As I work with people at different stages of the writing process, I find that they're often surprised that there IS a writing process. Most often, we imagine how a "real" writer works. He sits down at his lovely, mahogany desk and gets out his pad of paper or his antiquated typewriter. He flexes his fingers, and grabs his favorite fountain pen or starts typing on the keys. Suddenly, words, sentences, paragraphs, chapters fly onto the paper. After some pre-determined time, Real Writer puts down his pen or takes his fingers off the keys, stretches, sighs a sigh of satisfaction, and gets up from the desk. He brushes his hands together - another successful day of writing done and pages of manuscript in the hopper.


That's how we imagine it works, but it doesn't. Writing is a process with at least three distinct parts.

- Prewriting: Organizing your thoughts. Spewing out details. Deciding what you want to write about. Determining your purpose, audience, message, tone. Questions.
- Writing: Taking all the fodder from the prewriting step and starting to create form from mass. This is where sentences, paragraphs, chapters start to materialize.
- Editing and revision: But wait! You're not done yet! Editing and revision is the process of going back over what you've written and making it better. It's not just pulling the weeds (the bad stuff) out of the garden. It might also be deciding to plant more strong, healthy flowers (the good stuff) in new places. Editing and revision isn't all about making bad good. It's also about taking what's powerful and strengthening that.

The problem is usually that we try to do all three steps at once. I'm not talking about sitting down and prewriting, then writing, and then finally editing - in three separate, distinct chunks of time. No, usually people try to sit down and start writing the final draft right off the bat.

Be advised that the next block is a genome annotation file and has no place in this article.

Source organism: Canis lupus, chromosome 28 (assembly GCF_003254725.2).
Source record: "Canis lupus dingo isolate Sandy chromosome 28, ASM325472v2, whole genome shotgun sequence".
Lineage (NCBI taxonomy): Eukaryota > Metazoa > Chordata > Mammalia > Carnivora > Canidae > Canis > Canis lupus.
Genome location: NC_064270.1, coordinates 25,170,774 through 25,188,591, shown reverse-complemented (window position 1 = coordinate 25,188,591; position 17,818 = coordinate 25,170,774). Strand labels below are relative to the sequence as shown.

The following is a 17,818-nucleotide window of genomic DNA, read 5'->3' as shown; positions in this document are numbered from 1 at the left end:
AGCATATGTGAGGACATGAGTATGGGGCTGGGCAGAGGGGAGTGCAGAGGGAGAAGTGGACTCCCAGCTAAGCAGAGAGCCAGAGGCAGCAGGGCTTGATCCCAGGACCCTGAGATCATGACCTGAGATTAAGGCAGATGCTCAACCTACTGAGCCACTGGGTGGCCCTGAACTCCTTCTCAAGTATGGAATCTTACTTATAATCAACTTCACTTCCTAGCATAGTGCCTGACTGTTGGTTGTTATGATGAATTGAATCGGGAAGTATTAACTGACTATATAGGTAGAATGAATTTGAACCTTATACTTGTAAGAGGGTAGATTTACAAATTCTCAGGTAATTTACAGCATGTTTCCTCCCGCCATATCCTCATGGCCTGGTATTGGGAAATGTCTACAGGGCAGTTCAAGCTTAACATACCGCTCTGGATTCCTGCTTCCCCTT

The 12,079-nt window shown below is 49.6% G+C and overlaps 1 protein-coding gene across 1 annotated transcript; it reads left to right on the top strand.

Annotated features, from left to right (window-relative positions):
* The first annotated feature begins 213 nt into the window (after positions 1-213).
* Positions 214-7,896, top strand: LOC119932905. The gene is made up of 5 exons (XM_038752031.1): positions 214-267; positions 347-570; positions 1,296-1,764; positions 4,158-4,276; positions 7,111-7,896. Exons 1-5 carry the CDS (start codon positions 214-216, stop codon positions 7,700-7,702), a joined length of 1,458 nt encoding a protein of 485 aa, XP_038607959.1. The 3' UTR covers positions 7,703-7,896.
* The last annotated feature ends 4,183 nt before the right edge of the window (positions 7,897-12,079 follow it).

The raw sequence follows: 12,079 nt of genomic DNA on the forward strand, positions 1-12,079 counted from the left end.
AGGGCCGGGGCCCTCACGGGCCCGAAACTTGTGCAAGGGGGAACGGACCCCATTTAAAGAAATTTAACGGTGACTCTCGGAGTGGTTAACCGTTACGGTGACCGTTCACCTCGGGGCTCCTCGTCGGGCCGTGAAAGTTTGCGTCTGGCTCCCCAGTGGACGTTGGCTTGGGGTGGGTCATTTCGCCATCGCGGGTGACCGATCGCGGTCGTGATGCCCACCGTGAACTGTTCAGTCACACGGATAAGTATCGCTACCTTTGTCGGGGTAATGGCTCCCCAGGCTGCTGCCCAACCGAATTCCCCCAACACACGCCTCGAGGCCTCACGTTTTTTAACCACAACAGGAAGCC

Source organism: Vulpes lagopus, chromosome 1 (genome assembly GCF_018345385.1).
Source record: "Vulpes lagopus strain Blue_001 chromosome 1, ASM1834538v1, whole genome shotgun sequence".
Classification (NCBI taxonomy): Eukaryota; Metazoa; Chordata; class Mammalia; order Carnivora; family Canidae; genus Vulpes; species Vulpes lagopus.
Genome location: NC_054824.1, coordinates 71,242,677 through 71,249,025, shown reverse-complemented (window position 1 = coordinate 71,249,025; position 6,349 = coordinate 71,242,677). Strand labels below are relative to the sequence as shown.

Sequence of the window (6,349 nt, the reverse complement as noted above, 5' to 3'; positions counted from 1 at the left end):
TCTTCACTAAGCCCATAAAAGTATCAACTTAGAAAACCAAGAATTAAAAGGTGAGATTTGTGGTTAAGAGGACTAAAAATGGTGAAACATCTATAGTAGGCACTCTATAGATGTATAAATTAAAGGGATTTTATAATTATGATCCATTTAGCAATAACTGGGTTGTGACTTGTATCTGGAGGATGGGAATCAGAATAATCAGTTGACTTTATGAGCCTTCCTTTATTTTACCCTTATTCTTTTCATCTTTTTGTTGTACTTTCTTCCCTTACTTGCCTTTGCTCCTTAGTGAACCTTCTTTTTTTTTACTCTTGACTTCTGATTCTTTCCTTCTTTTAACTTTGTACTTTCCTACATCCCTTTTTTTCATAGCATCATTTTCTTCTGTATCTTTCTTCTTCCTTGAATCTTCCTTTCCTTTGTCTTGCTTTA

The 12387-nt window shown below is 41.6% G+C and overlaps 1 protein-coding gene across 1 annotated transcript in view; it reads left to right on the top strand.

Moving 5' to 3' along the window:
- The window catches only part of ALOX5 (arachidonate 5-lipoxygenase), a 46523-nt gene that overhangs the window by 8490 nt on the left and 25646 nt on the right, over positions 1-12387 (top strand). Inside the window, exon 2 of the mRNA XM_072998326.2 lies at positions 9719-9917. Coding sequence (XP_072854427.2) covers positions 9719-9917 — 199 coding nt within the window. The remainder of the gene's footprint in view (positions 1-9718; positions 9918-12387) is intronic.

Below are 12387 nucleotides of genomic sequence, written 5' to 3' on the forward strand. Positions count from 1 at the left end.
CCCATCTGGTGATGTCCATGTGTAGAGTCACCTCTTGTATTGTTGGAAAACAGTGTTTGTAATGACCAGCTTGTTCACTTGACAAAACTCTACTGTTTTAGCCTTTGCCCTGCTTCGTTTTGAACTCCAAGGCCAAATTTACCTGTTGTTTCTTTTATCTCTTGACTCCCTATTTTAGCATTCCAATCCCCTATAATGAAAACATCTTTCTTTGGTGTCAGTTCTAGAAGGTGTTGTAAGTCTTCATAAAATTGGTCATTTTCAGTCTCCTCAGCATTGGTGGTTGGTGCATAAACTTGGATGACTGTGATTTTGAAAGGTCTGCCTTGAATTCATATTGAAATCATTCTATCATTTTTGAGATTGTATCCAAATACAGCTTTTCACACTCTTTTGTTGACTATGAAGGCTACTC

Why is this a problem?

First, it stunts the creative process. You're trying to write full sentences and make them perfect instead of just getting the ideas down. Instead of playing with ideas and having fun with them, you bring out the editor right away.

And the minute you start editing, you shut off the creative side of your brain. You can't create and edit at the same time. Creativity and editing use two different parts of your brain, and you can't do them effectively together.

To effectively edit, you need more time between the draft and editing. If you go straight into editing mode after writing mode, you're still lodged into the writing mindset. You're reviewing the words you've written with the lenses you've just written through. Here's an example: you're telling your spouse about a conversation you just had with your mother. The conversation is fresh, and you're replaying it in your head. You hear your mother's voice, and you remember your responses. You're still stuck in that conversation in your head as you try to recount it to your spouse. Because you're intimately familiar with the conversation, you might forget that lovely spouse wasn't anywhere in it and you might leave out a few details. But if you didn't have a chance to tell your spouse about the conversation until two days later, you'd probably be thinking about what to relate from a viewpoint of what background do you need to give, and what additional details does your spouse need in order to get the full picture. You need that time in between writing and editing, too.

You need to be able to step back and see your writing as a single, whole piece, not as an extension of your mindset.

Author's Bio: 

Dawn Shuler, Content Creator Extraordinaire, helps entrepreneurs and authors convey their deep message into compelling words, whether it's marketing material or a book, as well as to create powerful content to increase their credibility, visibility, and profitability. Her soul purpose is to help entrepreneurs unleash their authentic selves into their businesses through their content. She created the Writing From Your Soul system to help business owners connect more powerfully, reach more people, and make a difference. Download the free, 13-step system at